25. The method of claim 24, comprising joining said equal sized segments at an edge seam of each said segment.
26. The method of claim 23, comprising locating each said radial member of each said L-shaped channel through a thickness of said jacket using one of an X-ray technique and an ultrasonic technique prior to welding each of said adjacent pairs of said channels using said laser welding process.
27. The method of claim 23, comprising adding a filler material during said laser welding process.
28. The method of claim 19, further comprising shaping said contiguous surface into a circumferentially enclosed chamber oppositely positioned from said radial members side about said contiguous surface.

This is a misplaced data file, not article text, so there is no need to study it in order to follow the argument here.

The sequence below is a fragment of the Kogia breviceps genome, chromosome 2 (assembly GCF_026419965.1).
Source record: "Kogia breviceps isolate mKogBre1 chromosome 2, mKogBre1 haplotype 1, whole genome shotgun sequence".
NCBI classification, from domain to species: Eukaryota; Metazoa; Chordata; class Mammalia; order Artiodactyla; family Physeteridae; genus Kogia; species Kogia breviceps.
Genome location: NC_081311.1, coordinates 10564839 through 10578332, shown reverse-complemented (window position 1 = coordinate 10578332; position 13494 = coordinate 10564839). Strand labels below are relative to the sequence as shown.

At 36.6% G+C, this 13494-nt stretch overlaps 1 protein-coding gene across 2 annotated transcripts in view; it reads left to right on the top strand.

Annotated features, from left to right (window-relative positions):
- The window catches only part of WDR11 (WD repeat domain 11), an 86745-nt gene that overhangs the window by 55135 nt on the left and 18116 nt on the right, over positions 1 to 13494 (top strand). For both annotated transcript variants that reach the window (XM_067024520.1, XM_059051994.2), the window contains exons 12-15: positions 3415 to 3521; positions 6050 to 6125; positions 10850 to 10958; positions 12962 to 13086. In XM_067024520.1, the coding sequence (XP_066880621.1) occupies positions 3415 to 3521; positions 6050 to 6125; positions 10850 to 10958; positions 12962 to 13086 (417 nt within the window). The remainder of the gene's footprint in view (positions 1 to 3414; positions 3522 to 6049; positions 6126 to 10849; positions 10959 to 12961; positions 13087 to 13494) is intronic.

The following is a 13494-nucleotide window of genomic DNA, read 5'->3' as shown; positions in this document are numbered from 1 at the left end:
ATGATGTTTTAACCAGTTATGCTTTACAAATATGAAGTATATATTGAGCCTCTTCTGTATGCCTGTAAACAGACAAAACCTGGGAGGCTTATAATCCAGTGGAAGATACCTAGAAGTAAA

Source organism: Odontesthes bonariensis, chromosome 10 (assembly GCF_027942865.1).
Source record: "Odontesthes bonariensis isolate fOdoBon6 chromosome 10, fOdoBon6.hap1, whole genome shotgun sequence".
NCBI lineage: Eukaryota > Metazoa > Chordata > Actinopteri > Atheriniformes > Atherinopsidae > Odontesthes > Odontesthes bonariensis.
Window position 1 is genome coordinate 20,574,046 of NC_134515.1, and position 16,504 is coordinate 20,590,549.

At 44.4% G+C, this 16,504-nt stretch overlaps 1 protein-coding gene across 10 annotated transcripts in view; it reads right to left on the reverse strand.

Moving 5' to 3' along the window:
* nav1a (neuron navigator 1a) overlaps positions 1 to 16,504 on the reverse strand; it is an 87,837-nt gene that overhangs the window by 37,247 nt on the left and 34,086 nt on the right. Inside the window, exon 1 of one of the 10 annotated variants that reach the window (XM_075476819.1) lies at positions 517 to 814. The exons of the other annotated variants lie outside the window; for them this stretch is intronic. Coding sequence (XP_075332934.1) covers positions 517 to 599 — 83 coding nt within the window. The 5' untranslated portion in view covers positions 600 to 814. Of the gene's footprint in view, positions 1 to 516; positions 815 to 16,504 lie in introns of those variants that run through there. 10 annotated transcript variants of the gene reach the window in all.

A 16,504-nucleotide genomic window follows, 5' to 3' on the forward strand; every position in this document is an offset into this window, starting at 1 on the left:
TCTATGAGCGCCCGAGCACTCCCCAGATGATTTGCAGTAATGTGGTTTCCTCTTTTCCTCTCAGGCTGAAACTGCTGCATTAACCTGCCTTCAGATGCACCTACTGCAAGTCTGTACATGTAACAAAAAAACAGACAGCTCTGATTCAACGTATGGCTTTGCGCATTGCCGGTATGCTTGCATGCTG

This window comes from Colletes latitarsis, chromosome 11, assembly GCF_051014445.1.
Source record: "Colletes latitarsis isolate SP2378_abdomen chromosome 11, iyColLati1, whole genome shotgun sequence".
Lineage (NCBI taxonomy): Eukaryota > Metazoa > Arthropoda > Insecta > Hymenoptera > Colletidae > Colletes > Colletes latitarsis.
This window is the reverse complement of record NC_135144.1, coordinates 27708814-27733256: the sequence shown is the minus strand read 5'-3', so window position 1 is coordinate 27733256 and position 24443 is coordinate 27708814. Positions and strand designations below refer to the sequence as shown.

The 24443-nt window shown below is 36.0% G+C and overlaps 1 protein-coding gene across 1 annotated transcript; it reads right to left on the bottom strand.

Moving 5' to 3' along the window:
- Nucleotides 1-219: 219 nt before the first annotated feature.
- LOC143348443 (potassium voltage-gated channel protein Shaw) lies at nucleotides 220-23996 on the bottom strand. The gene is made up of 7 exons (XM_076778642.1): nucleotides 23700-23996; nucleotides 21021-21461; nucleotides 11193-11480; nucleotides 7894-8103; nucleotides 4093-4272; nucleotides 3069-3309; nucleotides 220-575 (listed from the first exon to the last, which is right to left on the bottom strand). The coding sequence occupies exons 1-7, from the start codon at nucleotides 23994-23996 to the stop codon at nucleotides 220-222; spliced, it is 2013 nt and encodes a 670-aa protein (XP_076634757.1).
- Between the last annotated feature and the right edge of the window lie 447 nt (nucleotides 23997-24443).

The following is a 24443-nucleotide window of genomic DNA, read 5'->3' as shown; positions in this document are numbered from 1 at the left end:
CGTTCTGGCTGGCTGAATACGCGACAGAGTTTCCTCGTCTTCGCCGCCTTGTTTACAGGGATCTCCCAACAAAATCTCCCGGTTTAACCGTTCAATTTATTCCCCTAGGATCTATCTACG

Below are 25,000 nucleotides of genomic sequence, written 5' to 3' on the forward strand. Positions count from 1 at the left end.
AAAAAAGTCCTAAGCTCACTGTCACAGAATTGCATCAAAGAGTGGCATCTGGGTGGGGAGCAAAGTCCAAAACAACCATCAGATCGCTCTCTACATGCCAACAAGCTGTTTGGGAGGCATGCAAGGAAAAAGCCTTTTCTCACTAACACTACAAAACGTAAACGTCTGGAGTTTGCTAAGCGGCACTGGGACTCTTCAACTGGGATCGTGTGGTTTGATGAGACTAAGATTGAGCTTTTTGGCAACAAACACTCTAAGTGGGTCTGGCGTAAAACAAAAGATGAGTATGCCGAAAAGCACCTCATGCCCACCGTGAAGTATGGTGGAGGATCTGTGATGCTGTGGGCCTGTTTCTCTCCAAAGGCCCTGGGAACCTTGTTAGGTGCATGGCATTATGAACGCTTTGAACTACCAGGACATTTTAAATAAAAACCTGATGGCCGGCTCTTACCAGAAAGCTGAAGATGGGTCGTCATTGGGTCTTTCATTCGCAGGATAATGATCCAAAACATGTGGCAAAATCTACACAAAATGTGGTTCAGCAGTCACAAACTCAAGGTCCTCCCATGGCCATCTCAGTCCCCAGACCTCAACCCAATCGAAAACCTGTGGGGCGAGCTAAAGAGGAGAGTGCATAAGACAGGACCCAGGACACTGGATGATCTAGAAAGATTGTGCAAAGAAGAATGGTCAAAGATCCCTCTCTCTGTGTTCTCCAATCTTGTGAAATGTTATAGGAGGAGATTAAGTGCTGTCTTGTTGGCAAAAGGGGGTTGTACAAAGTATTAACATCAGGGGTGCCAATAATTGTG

29. The method of claim 19, further comprising:
- swaging each of said linking members from a first end to a second end to operably increase a width and decrease a thickness of the second end compared to a width and a thickness of the first end; and
- abutting all of the second ends of said linking members to each other during the arranging step.
30. The method of claim 19, further comprising shaping said jacket into a cone shape divisible into quarter sections together operable to completely enclose said radial members.
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Filed: Jan 6, 2004
Date of Patent: Mar 13, 2007
Patent Publication Number: 20050166398
Assignee: United Technologies Corporation (Hartford, CT)
Inventor: Jack L Weeks (Scottsboro, AL)
Primary Examiner: Eric Compton
Attorney: Harness Dickey & Pierce P.L.C.
Application Number: 10/751,850
International Classification: B21D 53/00 (20060101); B64D 33/04 (20060101); F02K 1/00 (20060101);